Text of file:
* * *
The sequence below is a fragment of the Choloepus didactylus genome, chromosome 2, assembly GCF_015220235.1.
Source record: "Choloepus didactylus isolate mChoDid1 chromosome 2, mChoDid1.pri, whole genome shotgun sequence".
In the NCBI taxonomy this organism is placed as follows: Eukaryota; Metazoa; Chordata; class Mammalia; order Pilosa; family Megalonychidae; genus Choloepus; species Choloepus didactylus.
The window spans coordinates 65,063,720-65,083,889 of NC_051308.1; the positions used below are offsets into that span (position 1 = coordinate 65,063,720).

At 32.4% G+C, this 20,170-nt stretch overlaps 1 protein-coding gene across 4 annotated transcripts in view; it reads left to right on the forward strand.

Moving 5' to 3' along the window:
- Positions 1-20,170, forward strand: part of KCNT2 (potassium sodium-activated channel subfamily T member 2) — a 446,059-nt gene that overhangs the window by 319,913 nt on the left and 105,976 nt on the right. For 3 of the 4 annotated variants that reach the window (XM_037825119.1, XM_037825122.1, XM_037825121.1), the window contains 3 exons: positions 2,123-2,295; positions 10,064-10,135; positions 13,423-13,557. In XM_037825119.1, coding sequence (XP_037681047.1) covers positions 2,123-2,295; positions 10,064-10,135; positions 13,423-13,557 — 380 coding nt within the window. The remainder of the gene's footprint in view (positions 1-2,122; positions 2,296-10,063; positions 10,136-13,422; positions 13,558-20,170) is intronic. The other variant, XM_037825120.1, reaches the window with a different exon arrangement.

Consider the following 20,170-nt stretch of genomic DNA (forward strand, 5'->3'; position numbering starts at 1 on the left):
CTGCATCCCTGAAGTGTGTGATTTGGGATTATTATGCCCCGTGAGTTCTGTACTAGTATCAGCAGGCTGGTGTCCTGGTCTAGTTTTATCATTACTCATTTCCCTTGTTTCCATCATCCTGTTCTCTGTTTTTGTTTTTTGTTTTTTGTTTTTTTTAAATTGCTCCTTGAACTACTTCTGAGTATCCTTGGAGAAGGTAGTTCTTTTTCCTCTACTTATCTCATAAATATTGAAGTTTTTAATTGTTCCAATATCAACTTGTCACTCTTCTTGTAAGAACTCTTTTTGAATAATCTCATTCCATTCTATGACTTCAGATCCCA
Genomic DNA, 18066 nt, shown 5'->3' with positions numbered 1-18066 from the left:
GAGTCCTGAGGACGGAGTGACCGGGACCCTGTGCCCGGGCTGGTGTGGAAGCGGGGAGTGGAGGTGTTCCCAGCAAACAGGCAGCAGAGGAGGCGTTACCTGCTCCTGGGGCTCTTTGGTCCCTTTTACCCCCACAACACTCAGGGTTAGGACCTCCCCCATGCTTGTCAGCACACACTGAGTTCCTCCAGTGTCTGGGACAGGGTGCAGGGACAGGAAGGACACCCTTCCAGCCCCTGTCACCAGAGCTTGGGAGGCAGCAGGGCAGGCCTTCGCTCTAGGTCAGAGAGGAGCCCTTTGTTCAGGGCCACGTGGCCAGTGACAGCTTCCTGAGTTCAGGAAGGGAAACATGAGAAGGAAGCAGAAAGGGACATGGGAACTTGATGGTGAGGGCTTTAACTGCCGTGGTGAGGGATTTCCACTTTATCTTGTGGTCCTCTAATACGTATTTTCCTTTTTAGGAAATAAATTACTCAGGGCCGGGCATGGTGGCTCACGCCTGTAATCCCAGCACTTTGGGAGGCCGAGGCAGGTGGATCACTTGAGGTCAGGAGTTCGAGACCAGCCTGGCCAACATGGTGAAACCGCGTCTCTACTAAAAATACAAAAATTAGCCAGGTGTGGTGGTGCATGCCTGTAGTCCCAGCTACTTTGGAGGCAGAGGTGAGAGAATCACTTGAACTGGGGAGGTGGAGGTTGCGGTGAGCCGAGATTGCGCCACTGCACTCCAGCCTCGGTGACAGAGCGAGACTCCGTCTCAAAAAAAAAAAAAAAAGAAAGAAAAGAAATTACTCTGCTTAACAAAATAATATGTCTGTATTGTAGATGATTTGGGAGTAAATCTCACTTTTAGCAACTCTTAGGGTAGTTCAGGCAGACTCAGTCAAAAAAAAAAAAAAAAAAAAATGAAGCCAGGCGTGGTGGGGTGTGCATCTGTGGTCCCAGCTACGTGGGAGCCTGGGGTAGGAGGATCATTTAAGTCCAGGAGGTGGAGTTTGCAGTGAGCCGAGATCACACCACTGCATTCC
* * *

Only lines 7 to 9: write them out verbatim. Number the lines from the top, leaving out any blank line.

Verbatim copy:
- Positions 1-20,170, forward strand: part of KCNT2 (potassium sodium-activated channel subfamily T member 2) — a 446,059-nt gene that overhangs the window by 319,913 nt on the left and 105,976 nt on the right. For 3 of the 4 annotated variants that reach the window (XM_037825119.1, XM_037825122.1, XM_037825121.1), the window contains 3 exons: positions 2,123-2,295; positions 10,064-10,135; positions 13,423-13,557. In XM_037825119.1, coding sequence (XP_037681047.1) covers positions 2,123-2,295; positions 10,064-10,135; positions 13,423-13,557 — 380 coding nt within the window. The remainder of the gene's footprint in view (positions 1-2,122; positions 2,296-10,063; positions 10,136-13,422; positions 13,558-20,170) is intronic. The other variant, XM_037825120.1, reaches the window with a different exon arrangement.

Consider the following 20,170-nt stretch of genomic DNA (forward strand, 5'->3'; position numbering starts at 1 on the left):
CTGCATCCCTGAAGTGTGTGATTTGGGATTATTATGCCCCGTGAGTTCTGTACTAGTATCAGCAGGCTGGTGTCCTGGTCTAGTTTTATCATTACTCATTTCCCTTGTTTCCATCATCCTGTTCTCTGTTTTTGTTTTTTGTTTTTTGTTTTTTTTAAATTGCTCCTTGAACTACTTCTGAGTATCCTTGGAGAAGGTAGTTCTTTTTCCTCTACTTATCTCATAAATATTGAAGTTTTTAATTGTTCCAATATCAACTTGTCACTCTTCTTGTAAGAACTCTTTTTGAATAATCTCATTCCATTCTATGACTTCAGATCCCA